Indie authors! Take those rose-tinted glasses off! by @ElkeFeuer




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Elke Feuer

When a publisher said they wanted to publish my book back in 2012, I thought I’d landed in writers’ heaven. I road euphoria waves for months, but my starry-eyed dreams about my publishing experience became tarnished. 
As a young aspiring writer, I had visions of an amazing editor and publicist who’d love and coach me, being sent on tour by my publishing company, and lines of fans at the bookstores who’d camped out hours before just to have me sign their books. Unrealistic? Perhaps, but it was my dream and I’d clung to it for years.

My aspirations changed the moment I got an email from my publisher saying I was the best person to market my book, along with the eBook Guerilla Marketing. Wait? What? I had to send out my own review requests, take myself on tour, and find my own readers? Suddenly the percentage they were taking didn’t seem in my favor.
My traditional publishing experience made me realize (1) the industry wasn’t what I thought and (2) I had a lot to learn about the art of publishing.
I entered the self-publishing world without my rose covered glasses and discovered hard truths about the industry, the people in it, and myself. I love the control self-publishing gives me, but it wreaks havoc on my life in ways I didn’t expect or anticipate.

I’m going into my third year of publishing and with all its challenges, joys, disappointments, and craziness, I wouldn’t change it. My experiences with traditional and self-publishing strengthened me and my love for writing. The journey showed me I didn’t have to wait until I retired to pursue a writing career and even with all the ups and downs, authors have more options today than twenty years ago that work in our favor.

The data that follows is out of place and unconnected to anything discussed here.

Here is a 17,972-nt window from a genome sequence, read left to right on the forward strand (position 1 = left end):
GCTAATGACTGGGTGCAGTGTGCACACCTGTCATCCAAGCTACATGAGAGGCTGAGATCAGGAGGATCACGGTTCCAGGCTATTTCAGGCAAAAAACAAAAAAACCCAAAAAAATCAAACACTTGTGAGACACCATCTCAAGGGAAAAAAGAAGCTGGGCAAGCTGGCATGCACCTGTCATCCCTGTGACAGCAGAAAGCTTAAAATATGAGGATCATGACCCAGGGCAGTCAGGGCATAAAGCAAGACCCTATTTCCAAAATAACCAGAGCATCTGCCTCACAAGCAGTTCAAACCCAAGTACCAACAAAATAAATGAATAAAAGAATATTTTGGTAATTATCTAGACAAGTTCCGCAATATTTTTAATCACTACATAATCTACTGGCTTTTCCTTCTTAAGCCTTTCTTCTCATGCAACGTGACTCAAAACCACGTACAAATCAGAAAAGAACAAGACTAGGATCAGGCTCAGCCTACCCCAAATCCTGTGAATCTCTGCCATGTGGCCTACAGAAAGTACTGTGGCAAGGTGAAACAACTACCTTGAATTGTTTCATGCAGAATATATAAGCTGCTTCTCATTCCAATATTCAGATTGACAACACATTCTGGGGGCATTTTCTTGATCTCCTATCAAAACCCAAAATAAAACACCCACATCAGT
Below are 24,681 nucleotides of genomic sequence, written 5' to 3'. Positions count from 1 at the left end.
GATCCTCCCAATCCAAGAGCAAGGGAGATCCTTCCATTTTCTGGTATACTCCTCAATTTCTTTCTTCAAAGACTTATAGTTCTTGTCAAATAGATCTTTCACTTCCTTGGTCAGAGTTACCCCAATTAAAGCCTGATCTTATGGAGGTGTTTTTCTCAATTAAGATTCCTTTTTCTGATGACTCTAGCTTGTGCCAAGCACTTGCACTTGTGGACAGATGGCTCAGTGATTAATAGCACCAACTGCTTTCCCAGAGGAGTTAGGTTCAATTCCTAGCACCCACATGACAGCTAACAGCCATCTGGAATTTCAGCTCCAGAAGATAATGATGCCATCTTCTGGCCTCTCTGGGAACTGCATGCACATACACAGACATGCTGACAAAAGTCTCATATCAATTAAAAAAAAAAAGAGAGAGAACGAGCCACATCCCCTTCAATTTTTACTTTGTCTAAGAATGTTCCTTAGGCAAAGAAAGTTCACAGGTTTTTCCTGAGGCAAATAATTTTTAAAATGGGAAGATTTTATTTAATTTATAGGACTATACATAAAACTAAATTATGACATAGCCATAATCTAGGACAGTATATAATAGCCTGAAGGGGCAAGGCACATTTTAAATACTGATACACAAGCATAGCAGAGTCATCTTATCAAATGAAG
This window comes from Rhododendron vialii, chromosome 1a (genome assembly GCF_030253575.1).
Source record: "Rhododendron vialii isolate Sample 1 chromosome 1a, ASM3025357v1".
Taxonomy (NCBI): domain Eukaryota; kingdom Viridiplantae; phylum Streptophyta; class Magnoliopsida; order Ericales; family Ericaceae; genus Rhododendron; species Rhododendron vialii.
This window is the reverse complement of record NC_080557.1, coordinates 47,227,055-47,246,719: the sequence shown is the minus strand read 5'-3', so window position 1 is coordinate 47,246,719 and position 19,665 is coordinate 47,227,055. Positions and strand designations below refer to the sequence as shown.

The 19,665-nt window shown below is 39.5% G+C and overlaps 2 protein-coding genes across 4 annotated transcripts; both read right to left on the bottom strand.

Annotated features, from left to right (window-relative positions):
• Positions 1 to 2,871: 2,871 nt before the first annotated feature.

If you’re just starting your journey, I have one main advice. DON’T GIVE UP! This industry will chew you up and spit you out, but if you love to write you’ll make it through. 

Website | Twitter | Facebook | Amazon | Goodreads

 Introducing Deadly Race

 Race car driver
Remy Borden likes fast things: bikes, cars, and men. 
Her plans to become
the first woman from the Cayman Islands to race internationally gets
sidetracked when she’s injured and pulled from the final race because of
a fiery confrontation with another driver.
Amazon | BarnsNoble | Smashwords

Life goes from bad
to worse when the racetrack owner is killed and she’s suspect number one
because his death puts her back in the race. But racing again proves
difficult when Dr. Jackson Wilson insists she stop racing until she
heals, making her wonder if his ‘doctor’s orders’ don’t have ulterior
motives-the racetrack owner was his friend.
She and Jackson
search for the truth behind the murder when accidents start happening at
the racetrack, and an adoring fan gets too close. Soon the simmering
attraction between her and Jackson boils over, forcing her to admit
Jackson makes her think of a life beyond racing.
Elke was born and raised on Grand Cayman and lives there with her husband and two kids who keep her on her toes.

She’s a cof­fee­holic, check­list fanatic, and future space explorer. She has a sarcastic/quirky sense of humor and loves meet­ing new people. When not writing, she’s helping other writers in Cayman through her organization CayWriters.